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Frank O'Hara's poetry is known for its simple appeal to the senses rather than its symbolism or literary technique. He makes strong use of imagery, taste, scent and emotional evocation. For this reason, many literary critics have taken the view that a more passive (literal) reading of O'Hara is best. O'Hara himself has also referenced his prosiac tendencies within his poetry. In his poem "Why I am Not a Painter," he wrote: "It is even in prose, I am a real poet." This poem comments on the "painter-envy" many poets felt during the time when poetry was highly abstract and poetic. Many poets (like O'Hara) felt that a more concrete, image-based poetry better suited their creative aspirations. Considering O'Hara's own self-references as a concrete, literal and prosaic poet, it makes sense to adopt a passive reading of his works.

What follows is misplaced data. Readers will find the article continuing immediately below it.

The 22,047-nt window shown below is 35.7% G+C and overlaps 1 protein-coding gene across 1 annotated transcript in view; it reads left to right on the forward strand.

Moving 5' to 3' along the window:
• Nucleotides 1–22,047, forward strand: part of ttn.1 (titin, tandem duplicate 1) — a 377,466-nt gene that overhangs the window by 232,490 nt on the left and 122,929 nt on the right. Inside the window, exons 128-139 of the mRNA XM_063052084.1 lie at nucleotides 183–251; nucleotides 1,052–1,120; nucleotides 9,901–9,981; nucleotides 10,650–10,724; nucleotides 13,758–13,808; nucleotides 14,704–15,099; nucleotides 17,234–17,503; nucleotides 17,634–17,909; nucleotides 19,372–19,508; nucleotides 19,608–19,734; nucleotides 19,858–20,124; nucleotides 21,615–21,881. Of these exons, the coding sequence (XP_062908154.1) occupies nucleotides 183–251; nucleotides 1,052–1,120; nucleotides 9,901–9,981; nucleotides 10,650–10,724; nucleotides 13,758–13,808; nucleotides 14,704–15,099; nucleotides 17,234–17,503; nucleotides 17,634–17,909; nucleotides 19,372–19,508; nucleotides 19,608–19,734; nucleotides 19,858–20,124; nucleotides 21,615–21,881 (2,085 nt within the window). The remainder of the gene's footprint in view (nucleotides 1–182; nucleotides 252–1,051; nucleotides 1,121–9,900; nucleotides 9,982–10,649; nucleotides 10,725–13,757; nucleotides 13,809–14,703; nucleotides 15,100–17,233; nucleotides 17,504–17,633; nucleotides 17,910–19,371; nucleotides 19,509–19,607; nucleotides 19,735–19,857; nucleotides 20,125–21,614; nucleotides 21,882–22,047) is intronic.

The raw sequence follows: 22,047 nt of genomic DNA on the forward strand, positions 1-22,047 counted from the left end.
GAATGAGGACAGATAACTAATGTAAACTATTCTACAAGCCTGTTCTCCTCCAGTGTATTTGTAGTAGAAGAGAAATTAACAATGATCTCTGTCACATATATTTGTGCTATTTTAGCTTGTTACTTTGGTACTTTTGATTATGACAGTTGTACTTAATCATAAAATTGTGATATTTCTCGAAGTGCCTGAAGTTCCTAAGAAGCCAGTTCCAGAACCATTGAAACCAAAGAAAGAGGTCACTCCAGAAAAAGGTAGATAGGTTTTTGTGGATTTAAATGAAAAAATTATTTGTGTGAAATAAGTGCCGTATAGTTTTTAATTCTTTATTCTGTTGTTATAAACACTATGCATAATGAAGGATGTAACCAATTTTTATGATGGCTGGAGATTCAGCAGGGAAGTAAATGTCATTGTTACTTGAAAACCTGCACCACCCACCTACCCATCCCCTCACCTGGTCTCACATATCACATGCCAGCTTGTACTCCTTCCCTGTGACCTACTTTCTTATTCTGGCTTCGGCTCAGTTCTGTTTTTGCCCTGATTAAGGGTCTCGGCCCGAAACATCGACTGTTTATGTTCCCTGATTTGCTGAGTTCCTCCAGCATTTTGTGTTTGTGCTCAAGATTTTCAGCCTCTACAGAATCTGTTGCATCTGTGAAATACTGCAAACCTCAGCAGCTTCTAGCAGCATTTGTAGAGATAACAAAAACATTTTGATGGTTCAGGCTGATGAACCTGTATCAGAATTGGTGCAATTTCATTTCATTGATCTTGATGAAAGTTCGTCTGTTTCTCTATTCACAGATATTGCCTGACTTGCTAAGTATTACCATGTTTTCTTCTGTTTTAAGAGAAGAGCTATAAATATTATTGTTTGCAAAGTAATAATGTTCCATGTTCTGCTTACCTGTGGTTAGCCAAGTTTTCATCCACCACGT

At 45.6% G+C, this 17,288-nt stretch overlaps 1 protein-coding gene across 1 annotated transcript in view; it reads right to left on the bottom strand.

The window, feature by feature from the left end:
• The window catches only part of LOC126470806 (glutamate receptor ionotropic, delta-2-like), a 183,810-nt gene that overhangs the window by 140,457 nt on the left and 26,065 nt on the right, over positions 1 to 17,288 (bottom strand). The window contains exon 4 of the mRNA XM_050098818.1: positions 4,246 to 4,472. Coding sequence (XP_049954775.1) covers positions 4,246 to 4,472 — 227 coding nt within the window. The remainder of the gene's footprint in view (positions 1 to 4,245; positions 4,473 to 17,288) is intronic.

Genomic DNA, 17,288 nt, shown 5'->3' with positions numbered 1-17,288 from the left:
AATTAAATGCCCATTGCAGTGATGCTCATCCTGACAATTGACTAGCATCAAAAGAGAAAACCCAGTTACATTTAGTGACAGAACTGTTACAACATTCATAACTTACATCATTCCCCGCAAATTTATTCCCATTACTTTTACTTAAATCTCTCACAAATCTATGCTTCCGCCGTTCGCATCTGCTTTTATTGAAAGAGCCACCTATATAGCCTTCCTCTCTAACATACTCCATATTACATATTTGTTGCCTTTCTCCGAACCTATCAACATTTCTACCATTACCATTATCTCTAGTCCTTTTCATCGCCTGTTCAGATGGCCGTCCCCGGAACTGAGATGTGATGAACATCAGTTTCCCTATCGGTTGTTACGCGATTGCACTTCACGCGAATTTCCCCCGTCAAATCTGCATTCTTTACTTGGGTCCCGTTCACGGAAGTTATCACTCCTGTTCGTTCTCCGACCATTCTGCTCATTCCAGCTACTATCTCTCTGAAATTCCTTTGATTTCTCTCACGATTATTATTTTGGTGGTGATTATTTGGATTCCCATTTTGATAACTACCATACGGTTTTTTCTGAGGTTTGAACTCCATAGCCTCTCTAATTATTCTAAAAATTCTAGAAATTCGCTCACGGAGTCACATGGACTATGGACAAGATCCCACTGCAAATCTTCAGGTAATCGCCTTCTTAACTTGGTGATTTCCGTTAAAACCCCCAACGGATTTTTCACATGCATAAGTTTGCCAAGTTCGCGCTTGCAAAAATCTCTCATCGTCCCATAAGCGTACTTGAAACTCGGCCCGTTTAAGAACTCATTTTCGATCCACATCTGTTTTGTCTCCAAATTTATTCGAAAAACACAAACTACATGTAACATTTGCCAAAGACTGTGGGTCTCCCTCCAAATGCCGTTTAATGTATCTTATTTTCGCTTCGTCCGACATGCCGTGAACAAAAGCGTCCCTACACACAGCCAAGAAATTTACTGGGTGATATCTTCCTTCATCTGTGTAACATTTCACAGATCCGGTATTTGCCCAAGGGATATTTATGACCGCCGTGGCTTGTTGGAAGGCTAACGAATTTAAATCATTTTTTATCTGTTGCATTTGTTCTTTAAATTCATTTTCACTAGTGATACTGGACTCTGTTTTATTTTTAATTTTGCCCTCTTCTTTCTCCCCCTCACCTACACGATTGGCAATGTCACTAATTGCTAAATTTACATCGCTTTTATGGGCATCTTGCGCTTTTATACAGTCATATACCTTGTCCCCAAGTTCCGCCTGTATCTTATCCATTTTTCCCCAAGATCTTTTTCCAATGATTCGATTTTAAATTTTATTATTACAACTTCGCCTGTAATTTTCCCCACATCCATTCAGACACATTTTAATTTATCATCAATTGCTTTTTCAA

The poems "Having a Coke with You" and "Ava Maria" both follow O'Hare's image- and sense-based approach. "Having a Coke with You" in particular is considered to be one of the richest poems of the senses, and has been noted for it's lack of figurative literary devices of phrases.
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